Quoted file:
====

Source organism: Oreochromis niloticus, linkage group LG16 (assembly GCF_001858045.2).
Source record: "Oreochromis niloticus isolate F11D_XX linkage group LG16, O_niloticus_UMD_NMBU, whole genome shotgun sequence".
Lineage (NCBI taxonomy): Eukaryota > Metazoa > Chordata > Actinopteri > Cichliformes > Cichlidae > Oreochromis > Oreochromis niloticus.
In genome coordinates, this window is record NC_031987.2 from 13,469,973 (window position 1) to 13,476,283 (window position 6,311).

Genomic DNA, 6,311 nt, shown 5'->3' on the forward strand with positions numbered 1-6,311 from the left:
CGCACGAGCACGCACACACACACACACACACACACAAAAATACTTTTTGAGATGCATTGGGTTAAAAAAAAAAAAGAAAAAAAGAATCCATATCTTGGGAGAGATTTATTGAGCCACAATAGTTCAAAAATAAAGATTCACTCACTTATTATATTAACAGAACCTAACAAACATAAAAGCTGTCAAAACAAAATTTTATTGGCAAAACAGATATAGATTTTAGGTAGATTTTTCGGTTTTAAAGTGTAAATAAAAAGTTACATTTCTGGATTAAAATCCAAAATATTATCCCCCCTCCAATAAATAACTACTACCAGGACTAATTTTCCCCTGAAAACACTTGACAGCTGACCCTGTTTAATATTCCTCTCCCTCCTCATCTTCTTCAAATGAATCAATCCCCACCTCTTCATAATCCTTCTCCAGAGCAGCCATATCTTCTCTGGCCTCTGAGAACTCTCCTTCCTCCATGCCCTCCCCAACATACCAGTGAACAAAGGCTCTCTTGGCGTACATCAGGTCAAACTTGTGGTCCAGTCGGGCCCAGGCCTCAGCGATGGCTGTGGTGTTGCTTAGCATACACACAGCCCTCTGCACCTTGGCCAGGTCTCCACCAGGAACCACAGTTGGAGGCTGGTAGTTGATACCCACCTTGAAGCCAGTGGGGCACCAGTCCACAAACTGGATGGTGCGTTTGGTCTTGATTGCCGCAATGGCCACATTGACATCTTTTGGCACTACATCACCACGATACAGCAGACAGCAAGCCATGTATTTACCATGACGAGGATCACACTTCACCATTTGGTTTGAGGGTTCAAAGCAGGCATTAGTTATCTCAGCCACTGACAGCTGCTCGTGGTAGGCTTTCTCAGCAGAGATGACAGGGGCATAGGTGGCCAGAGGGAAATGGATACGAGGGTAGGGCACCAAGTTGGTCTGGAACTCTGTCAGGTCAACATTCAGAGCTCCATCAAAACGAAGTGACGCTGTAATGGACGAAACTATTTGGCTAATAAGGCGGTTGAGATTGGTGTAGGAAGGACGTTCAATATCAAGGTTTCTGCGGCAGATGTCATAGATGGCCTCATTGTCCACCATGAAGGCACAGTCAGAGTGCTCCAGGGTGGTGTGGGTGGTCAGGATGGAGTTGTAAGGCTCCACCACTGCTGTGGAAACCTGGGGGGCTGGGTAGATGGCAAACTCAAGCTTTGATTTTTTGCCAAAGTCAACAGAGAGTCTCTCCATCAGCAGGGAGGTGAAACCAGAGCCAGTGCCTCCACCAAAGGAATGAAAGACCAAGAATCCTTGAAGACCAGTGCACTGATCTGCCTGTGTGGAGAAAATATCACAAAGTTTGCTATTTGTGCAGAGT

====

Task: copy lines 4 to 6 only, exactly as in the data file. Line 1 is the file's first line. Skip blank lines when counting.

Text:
In genome coordinates, this window is record NC_031987.2 from 13,469,973 (window position 1) to 13,476,283 (window position 6,311).

Genomic DNA, 6,311 nt, shown 5'->3' on the forward strand with positions numbered 1-6,311 from the left:
CGCACGAGCACGCACACACACACACACACACACACAAAAATACTTTTTGAGATGCATTGGGTTAAAAAAAAAAAAGAAAAAAAGAATCCATATCTTGGGAGAGATTTATTGAGCCACAATAGTTCAAAAATAAAGATTCACTCACTTATTATATTAACAGAACCTAACAAACATAAAAGCTGTCAAAACAAAATTTTATTGGCAAAACAGATATAGATTTTAGGTAGATTTTTCGGTTTTAAAGTGTAAATAAAAAGTTACATTTCTGGATTAAAATCCAAAATATTATCCCCCCTCCAATAAATAACTACTACCAGGACTAATTTTCCCCTGAAAACACTTGACAGCTGACCCTGTTTAATATTCCTCTCCCTCCTCATCTTCTTCAAATGAATCAATCCCCACCTCTTCATAATCCTTCTCCAGAGCAGCCATATCTTCTCTGGCCTCTGAGAACTCTCCTTCCTCCATGCCCTCCCCAACATACCAGTGAACAAAGGCTCTCTTGGCGTACATCAGGTCAAACTTGTGGTCCAGTCGGGCCCAGGCCTCAGCGATGGCTGTGGTGTTGCTTAGCATACACACAGCCCTCTGCACCTTGGCCAGGTCTCCACCAGGAACCACAGTTGGAGGCTGGTAGTTGATACCCACCTTGAAGCCAGTGGGGCACCAGTCCACAAACTGGATGGTGCGTTTGGTCTTGATTGCCGCAATGGCCACATTGACATCTTTTGGCACTACATCACCACGATACAGCAGACAGCAAGCCATGTATTTACCATGACGAGGATCACACTTCACCATTTGGTTTGAGGGTTCAAAGCAGGCATTAGTTATCTCAGCCACTGACAGCTGCTCGTGGTAGGCTTTCTCAGCAGAGATGACAGGGGCATAGGTGGCCAGAGGGAAATGGATACGAGGGTAGGGCACCAAGTTGGTCTGGAACTCTGTCAGGTCAACATTCAGAGCTCCATCAAAACGAAGTGACGCTGTAATGGACGAAACTATTTGGCTAATAAGGCGGTTGAGATTGGTGTAGGAAGGACGTTCAATATCAAGGTTTCTGCGGCAGATGTCATAGATGGCCTCATTGTCCACCATGAAGGCACAGTCAGAGTGCTCCAGGGTGGTGTGGGTGGTCAGGATGGAGTTGTAAGGCTCCACCACTGCTGTGGAAACCTGGGGGGCTGGGTAGATGGCAAACTCAAGCTTTGATTTTTTGCCAAAGTCAACAGAGAGTCTCTCCATCAGCAGGGAGGTGAAACCAGAGCCAGTGCCTCCACCAAAGGAATGAAAGACCAAGAATCCTTGAAGACCAGTGCACTGATCTGCCTGTGTGGAGAAAATATCACAAAGTTTGCTATTTGTGCAGAGT